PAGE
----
If you look under my bed you’ll find three suitcases, a box of water, a box of canned goods (with some chocolate sprinkled in), one crate of camping supplies (gas, tarps, matches etc), an “Esquire” I bought at Gelson’s 18 months ago and somehow forgot to recycle, one blow up kayak I haven’t used in two years, not to mention the three bookshelves that support my bed frame, and the six cobwebs that keep the ants and other buggies away. One of the suitcases is so big I’ll probably never find a use for it unless I start dating Princess Vespa. The second was a wedding gift (for participation) and is just small/big enough to take to a gym if I ever make enough money to afford a membership. The final one is just right. The wheels are noisy, the frame is solid, and somehow the tan/fleshy exterior pops when in all other circumstances it should bore you to tears with all the beige. I got it at a thrift store in the Bronx when during an overnight layover on my way to Italy my airline lost my backpack and I was forced to buy new clothes and luggage on the cheap.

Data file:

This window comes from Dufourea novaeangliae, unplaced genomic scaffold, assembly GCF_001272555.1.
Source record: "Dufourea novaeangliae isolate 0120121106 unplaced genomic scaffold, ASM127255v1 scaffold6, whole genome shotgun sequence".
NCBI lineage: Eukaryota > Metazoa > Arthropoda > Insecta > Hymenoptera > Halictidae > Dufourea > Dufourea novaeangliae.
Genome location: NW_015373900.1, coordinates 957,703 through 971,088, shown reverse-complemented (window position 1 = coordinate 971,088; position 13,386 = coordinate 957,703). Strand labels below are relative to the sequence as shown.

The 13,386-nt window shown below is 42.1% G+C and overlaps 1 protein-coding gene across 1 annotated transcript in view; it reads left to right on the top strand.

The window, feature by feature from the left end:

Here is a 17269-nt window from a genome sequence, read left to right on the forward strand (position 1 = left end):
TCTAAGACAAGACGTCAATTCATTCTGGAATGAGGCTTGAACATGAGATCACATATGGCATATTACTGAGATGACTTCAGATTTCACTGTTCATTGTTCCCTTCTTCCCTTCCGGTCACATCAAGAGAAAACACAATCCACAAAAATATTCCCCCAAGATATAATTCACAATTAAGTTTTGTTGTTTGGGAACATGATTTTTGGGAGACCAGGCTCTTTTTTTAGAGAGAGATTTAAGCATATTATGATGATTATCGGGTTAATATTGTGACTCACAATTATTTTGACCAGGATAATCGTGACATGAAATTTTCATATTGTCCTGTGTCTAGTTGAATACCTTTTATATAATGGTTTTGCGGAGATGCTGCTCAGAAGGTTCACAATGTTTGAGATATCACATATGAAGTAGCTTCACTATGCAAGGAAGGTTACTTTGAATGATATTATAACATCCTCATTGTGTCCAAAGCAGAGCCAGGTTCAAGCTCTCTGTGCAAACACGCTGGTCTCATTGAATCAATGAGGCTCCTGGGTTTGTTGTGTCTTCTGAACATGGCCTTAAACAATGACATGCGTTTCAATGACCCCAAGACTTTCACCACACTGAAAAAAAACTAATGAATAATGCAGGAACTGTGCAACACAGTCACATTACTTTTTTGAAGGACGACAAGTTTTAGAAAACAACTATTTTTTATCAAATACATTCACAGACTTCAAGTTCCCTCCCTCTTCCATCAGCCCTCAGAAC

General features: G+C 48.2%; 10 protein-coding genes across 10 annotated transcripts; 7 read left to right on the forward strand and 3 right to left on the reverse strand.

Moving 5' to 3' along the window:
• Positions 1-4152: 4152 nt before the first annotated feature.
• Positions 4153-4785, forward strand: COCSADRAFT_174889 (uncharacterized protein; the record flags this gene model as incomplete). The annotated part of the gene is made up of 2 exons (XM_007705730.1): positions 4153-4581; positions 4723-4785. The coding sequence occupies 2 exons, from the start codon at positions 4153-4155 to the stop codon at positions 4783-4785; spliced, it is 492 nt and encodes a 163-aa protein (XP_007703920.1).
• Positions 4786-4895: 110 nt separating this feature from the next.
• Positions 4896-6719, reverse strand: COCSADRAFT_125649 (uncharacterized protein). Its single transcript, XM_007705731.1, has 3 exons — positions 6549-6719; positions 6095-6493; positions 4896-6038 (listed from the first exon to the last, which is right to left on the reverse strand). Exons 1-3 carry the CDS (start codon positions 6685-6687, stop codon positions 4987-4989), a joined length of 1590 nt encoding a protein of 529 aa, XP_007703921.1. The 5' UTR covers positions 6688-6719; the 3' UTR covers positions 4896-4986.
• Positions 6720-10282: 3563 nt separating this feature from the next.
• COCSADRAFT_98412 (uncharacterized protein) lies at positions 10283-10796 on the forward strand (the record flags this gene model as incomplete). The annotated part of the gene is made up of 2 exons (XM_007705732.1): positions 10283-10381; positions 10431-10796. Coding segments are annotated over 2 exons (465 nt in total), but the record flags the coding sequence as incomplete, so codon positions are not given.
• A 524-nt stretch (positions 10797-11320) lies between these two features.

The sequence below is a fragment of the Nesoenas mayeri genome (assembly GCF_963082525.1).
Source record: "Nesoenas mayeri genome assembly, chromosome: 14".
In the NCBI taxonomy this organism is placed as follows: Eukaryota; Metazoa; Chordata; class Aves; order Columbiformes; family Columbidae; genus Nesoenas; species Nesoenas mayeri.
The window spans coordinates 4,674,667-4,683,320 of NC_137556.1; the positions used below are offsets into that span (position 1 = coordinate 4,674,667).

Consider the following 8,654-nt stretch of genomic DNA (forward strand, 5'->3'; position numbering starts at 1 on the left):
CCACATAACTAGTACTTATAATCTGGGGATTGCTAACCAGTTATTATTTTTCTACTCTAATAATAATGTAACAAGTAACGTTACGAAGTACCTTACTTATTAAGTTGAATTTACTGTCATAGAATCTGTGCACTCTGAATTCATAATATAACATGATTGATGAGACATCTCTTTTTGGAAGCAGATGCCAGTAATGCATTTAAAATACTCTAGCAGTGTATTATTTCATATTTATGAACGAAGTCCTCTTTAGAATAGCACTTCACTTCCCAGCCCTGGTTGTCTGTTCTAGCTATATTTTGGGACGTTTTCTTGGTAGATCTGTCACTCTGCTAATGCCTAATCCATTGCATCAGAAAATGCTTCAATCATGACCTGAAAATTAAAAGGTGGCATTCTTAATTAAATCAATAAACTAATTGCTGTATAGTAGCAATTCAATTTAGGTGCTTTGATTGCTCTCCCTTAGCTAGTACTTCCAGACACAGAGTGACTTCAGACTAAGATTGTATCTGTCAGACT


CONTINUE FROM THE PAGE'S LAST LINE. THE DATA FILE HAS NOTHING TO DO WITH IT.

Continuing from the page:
The case of water and the case of goodies are not exactly there for travel. They’re my disaster kit. Our big fear on the west coast is of the the mega earthquake that’s been overdue since the Roosevelt era. If the big one does come my entire house will probably fall with it and the survival kit won’t really be of much use anymore. The survival kit serves two purposes of course. One, to provide some sort of sustenance while we wait two weeks for the government to come and save us. But more important than that, it nourishes that boyhood delight of destruction and imagination. End of the world? Yeah, I can take that.
That nourishment is probably more important than any actual readiness. I have a friend who carries her road trip/camping trip/hiking supplies in the trunk of her car. Whether this is useful or possibly a little obnoxious is not for me to say. What’s clear, is that it nourishes that same idea of adventure. So there must be a lot of us. Some have our kits under our beds. Some in our cars. Some stuffed into backpacks that never leave their side. I like the idea of a little army of adventurers, ready to eat s’mores and march the woods in their over-sized hiking boots and creepy “shows-you-how-ugly-feet-are” vibrams. My kit is under my bed. You’ll only really see it if you get me drunk and we decide to build a fort together and we’re forced to scoop out all the gear. It’s totally worth it. The fort and the gear. Seriously. If you decide to come and help out bring beer and cereal.
© 2014 Christopher Dart